Devils/Kings Stanley Cup Preview: Who has the better defensemen?

Leading up to Wednesday's Game 1, Puck Daddy is previewing every facet of the Stanley Cup Finals between the New Jersey Devils and the Los Angeles Kings— on the ice and off the ice.

Once in a while, professional sports teams will indirectly take on the personalities of their geography.

Such is the case for the Los Angeles Kings' defense, which features familiar names and, in the case of a Drew Doughty, a Hollywood-level star; and for the New Jersey Devils, who offer a nearly anonymous collection of blue-collar players that are overachieving.

Both defenses have the benefit of playing in front of stellar goaltenders in the Kings' Jonathan Quick and the Devils' Martin Brodeur, but both have been adept at keeping the heat off their netminders: The Devils are fifth in shots against (27.6) and the Kings are seventh (29.0) for the postseason.

Who has the better defensemen: The Devils or the Kings?

New Jersey Devils

Welcome to "Players You Thought Were Average-To-Terrible That Are Actually Playoff Standouts."

The star of this production is Bryce Salvador, in his 11th year in the NHL and having perhaps his best two months as a Devil. Known for his physical play, Salvador has been a rock on the blue line, playing 22:36 per night, including 2:47 shorthanded, to a plus-10. He has more points in 18 playoff games (11) than he did in 82 regular season games. A revelation for the Devils … and oh, hey, look who's an unrestricted free agent this summer!

Salvador's partner is another guy no one thought could have the playoffs he's having: Marek Zidlicky, rescued from the scrap heap in Minnesota, who leads the Devils with 24:08 TOI per game and has eight points. He can be a liability at times -- giving the puck away -- but his puck-handling has been an asset.

Andy Greene is as underrated as they come, and has been solid in playing 22:29 per game. Mark Fayne brings size at 6-3 and 215 pounds. This is a duo the Devils don't hesitate to use in pressure situations.

Anton Volchenkov is known for his hitting (37 hits) and his shot-blocking (17 blocks), but he's also the team's workhorse on the PK (3:09 TOI per game). His partner is Peter Harrold, the former Kings defenseman who's been smart with the puck in playing 14 playoff games.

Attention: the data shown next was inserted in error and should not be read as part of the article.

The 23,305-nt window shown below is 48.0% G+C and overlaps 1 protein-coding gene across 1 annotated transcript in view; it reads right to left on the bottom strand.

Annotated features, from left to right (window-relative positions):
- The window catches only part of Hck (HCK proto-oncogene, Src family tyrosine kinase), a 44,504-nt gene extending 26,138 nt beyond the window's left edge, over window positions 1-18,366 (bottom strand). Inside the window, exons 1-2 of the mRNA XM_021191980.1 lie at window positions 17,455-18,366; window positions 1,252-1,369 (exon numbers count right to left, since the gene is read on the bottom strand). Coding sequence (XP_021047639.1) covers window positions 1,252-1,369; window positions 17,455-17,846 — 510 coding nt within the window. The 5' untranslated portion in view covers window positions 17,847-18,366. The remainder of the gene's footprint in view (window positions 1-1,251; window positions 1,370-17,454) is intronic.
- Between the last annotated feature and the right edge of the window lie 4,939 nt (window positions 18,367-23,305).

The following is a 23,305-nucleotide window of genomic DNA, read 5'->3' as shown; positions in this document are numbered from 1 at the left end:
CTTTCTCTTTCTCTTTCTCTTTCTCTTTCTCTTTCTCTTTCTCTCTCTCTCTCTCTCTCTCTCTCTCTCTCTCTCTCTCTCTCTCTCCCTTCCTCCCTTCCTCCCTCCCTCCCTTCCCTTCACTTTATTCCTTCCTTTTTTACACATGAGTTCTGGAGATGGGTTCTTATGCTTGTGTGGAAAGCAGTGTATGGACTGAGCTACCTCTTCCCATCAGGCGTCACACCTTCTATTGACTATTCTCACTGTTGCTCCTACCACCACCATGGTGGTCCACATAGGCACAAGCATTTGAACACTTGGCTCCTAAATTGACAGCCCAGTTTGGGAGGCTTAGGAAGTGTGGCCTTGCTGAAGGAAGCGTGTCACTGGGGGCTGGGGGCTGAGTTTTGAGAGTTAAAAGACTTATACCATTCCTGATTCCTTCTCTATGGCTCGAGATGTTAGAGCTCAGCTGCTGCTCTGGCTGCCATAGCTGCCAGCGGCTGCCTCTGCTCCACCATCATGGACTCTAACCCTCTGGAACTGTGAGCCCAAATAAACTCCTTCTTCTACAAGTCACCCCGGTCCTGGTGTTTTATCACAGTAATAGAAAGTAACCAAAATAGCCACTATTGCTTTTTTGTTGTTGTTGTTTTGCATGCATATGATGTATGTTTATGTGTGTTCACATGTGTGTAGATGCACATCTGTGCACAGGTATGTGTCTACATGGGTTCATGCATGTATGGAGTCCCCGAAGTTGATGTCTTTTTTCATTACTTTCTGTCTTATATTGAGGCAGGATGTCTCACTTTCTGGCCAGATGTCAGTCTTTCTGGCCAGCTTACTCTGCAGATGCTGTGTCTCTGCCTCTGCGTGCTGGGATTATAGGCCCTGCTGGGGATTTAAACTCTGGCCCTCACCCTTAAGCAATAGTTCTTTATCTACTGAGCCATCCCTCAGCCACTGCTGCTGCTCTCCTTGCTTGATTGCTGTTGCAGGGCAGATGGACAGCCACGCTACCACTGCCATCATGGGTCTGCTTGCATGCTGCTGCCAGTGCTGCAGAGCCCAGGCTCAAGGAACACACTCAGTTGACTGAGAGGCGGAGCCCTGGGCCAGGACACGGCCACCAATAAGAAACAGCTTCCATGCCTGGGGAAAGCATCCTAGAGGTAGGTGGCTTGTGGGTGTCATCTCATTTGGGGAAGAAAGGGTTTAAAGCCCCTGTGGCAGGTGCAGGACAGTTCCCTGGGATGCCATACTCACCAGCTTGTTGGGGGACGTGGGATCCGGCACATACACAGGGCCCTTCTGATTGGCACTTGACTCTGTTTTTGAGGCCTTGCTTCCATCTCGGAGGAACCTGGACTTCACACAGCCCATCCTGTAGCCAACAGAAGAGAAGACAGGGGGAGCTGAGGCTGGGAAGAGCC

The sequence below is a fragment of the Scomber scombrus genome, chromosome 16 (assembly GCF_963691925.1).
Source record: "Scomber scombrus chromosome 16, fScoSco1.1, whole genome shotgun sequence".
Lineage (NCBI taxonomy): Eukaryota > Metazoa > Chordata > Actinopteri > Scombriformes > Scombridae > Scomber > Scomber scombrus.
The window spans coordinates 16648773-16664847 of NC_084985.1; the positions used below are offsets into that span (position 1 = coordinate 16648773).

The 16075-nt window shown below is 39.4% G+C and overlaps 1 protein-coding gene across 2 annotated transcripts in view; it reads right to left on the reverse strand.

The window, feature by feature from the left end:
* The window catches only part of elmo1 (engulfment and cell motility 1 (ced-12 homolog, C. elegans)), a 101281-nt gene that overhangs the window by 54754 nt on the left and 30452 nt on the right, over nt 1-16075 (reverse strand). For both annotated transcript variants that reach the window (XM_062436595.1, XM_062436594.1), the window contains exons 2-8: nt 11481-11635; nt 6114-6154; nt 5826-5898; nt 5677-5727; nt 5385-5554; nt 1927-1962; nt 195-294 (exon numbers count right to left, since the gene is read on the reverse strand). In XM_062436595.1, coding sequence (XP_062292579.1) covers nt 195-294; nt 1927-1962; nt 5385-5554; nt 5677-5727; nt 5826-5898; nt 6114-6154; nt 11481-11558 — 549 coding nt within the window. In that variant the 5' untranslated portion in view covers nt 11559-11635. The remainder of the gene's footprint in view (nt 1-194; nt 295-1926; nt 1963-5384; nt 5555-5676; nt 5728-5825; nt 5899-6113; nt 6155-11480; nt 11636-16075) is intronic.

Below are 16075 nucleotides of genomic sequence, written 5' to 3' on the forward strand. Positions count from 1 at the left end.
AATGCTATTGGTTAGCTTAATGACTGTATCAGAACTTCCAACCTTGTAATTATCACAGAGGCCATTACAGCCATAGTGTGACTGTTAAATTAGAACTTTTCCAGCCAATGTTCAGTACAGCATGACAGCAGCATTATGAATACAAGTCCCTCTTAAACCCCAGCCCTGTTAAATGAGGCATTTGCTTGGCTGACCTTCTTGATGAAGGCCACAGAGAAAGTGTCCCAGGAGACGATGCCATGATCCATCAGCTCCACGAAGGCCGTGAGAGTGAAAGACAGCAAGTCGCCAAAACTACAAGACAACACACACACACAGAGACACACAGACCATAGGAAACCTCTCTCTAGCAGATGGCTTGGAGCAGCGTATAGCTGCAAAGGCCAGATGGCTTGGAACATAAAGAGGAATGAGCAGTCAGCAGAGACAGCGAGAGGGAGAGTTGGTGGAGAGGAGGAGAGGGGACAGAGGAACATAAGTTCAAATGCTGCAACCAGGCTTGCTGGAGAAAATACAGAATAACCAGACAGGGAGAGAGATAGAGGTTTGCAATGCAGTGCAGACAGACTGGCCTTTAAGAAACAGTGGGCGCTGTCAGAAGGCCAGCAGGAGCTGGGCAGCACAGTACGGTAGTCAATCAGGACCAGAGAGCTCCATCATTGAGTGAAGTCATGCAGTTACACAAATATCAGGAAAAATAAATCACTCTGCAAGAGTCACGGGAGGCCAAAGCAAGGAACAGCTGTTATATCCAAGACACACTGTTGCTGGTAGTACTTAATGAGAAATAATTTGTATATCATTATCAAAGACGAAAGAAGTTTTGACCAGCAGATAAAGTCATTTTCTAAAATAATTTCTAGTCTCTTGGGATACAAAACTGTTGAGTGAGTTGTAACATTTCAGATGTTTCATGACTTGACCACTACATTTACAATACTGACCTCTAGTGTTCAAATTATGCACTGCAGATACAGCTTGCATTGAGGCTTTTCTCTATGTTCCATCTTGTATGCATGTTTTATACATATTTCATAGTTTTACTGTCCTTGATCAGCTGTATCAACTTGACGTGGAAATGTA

Rookie Adam Larsson contributed a huge goal in the Philly series but hasn't seen the ice since May 14. Henrik Tallinder, who has been out since Jan. 17 because of a blood clot in his left leg, is ready to roll and Coach Peter DeBoer said he won't hesitate to use the veteran during the Final.

Overall, it's a group that playing above its pedigree, and has played well in front of Marty Brodeur.

Los Angeles Kings

Elliotte Friedman of CBC Sports offered a theory on Marek Vs. Wyshynski this week: That when the Kings traded Jack Johnson to the Columbus Blue Jackets for Jeff Carter, his removal from the blue line had a positive effect — for whatever reason — on Drew Doughty.

Whether or not that's the case, there's no question Doughty's found another gear in the playoffs. He has 10 points, including six in four games against the Blues and Coyotes, and is playing a team high 25:52 per game, including 5:11 on the power play.

His defense partner is Rod Scuderi, who plays 21:11 per night and adds considerable veteran savvy in the Stanley Cup Final — or have we forgotten that he was a savior for the Penguins back in 2009?

Willie Mitchell was drafted by the Devils and played 18 games for them at the turn of the century. He plays 25:27 per game and 4:01 shorthanded, and leads the Kings with an astounding 45 blocked shots in 14 games ... a number that could very well bring John Tortorella to ecstasy.

Rookie Slava Voynov saw his role increase after the Johnson deal, and he's responded with some stellar play during this Cup run — with an assist to Mitchell, who's there to cover any mistakes.

Matt Greene's work shorthanded (in 3:43 per game) has been exemplary, and he's thrown the body around (49 hits) more than any other Kings defenseman. His partner, Alec Martinez, averages 14:40 and generates offensive chances both 5-on-5 and on the power player (3:31 per game).

This group more familiar names, some significant experience and one star player in Doughty. They could give the Devils fits as New Jersey attempts to establish its forecheck.

Advantage: Even.

The game's not played on paper. No, the Devils don't have anyone with the prestige of Doughty; but Salvador has played as well as anyone in the postseason, even if he's never been a Norris finalist.

Watching these teams throughout the playoffs, the Devils and Kings both have defense corps that keep the heat off of their netminders and jump into the fray offensively. New Jersey's group seemingly has no business being as good as it is, but here they are. And if someone in their top six should falter, Larsson and Tallinder are two very capable reserves.

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